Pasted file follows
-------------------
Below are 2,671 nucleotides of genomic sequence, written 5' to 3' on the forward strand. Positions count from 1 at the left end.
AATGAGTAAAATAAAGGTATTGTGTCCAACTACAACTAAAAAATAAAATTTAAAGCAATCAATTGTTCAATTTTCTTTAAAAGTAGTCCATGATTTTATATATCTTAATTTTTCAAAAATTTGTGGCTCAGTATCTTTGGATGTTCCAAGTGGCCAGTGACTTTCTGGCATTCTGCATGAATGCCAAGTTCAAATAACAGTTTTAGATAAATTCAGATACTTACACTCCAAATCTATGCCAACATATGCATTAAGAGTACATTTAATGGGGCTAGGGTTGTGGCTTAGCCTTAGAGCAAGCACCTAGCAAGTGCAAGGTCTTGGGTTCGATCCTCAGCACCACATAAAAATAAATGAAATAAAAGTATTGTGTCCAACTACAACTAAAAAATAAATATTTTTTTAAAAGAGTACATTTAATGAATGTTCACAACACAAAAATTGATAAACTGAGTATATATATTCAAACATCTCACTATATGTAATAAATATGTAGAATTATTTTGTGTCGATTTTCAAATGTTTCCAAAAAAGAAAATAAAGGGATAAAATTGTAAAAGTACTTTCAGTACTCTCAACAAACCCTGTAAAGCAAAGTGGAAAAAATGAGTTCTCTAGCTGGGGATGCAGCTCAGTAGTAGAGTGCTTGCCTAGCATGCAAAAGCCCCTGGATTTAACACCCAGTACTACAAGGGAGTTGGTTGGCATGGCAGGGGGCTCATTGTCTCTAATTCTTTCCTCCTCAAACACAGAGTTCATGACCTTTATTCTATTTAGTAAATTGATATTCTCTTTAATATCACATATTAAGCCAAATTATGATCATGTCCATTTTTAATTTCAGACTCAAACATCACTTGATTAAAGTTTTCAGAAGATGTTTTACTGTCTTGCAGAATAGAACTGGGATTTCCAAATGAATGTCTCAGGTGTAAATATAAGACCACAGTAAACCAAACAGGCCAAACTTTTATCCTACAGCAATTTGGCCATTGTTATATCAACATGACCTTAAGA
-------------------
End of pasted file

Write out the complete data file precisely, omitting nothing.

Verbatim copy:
Below are 2,671 nucleotides of genomic sequence, written 5' to 3' on the forward strand. Positions count from 1 at the left end.
AATGAGTAAAATAAAGGTATTGTGTCCAACTACAACTAAAAAATAAAATTTAAAGCAATCAATTGTTCAATTTTCTTTAAAAGTAGTCCATGATTTTATATATCTTAATTTTTCAAAAATTTGTGGCTCAGTATCTTTGGATGTTCCAAGTGGCCAGTGACTTTCTGGCATTCTGCATGAATGCCAAGTTCAAATAACAGTTTTAGATAAATTCAGATACTTACACTCCAAATCTATGCCAACATATGCATTAAGAGTACATTTAATGGGGCTAGGGTTGTGGCTTAGCCTTAGAGCAAGCACCTAGCAAGTGCAAGGTCTTGGGTTCGATCCTCAGCACCACATAAAAATAAATGAAATAAAAGTATTGTGTCCAACTACAACTAAAAAATAAATATTTTTTTAAAAGAGTACATTTAATGAATGTTCACAACACAAAAATTGATAAACTGAGTATATATATTCAAACATCTCACTATATGTAATAAATATGTAGAATTATTTTGTGTCGATTTTCAAATGTTTCCAAAAAAGAAAATAAAGGGATAAAATTGTAAAAGTACTTTCAGTACTCTCAACAAACCCTGTAAAGCAAAGTGGAAAAAATGAGTTCTCTAGCTGGGGATGCAGCTCAGTAGTAGAGTGCTTGCCTAGCATGCAAAAGCCCCTGGATTTAACACCCAGTACTACAAGGGAGTTGGTTGGCATGGCAGGGGGCTCATTGTCTCTAATTCTTTCCTCCTCAAACACAGAGTTCATGACCTTTATTCTATTTAGTAAATTGATATTCTCTTTAATATCACATATTAAGCCAAATTATGATCATGTCCATTTTTAATTTCAGACTCAAACATCACTTGATTAAAGTTTTCAGAAGATGTTTTACTGTCTTGCAGAATAGAACTGGGATTTCCAAATGAATGTCTCAGGTGTAAATATAAGACCACAGTAAACCAAACAGGCCAAACTTTTATCCTACAGCAATTTGGCCATTGTTATATCAACATGACCTTAAGA